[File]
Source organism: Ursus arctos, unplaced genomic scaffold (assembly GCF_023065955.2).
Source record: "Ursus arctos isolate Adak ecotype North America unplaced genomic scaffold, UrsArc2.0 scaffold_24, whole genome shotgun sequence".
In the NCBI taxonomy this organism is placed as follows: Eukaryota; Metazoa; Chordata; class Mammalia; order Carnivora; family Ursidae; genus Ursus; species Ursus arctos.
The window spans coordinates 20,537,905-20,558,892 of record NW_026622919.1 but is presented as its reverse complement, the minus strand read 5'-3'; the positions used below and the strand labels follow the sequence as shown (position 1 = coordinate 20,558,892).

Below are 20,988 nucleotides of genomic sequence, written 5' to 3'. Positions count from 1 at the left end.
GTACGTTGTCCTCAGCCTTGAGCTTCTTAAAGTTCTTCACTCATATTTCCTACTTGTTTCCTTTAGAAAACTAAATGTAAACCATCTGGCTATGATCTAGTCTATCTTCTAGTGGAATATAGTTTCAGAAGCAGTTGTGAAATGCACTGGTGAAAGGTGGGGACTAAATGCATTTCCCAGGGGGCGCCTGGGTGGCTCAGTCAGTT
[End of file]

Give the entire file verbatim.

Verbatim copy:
Source organism: Ursus arctos, unplaced genomic scaffold (assembly GCF_023065955.2).
Source record: "Ursus arctos isolate Adak ecotype North America unplaced genomic scaffold, UrsArc2.0 scaffold_24, whole genome shotgun sequence".
In the NCBI taxonomy this organism is placed as follows: Eukaryota; Metazoa; Chordata; class Mammalia; order Carnivora; family Ursidae; genus Ursus; species Ursus arctos.
The window spans coordinates 20,537,905-20,558,892 of record NW_026622919.1 but is presented as its reverse complement, the minus strand read 5'-3'; the positions used below and the strand labels follow the sequence as shown (position 1 = coordinate 20,558,892).

Below are 20,988 nucleotides of genomic sequence, written 5' to 3'. Positions count from 1 at the left end.
GTACGTTGTCCTCAGCCTTGAGCTTCTTAAAGTTCTTCACTCATATTTCCTACTTGTTTCCTTTAGAAAACTAAATGTAAACCATCTGGCTATGATCTAGTCTATCTTCTAGTGGAATATAGTTTCAGAAGCAGTTGTGAAATGCACTGGTGAAAGGTGGGGACTAAATGCATTTCCCAGGGGGCGCCTGGGTGGCTCAGTCAGTT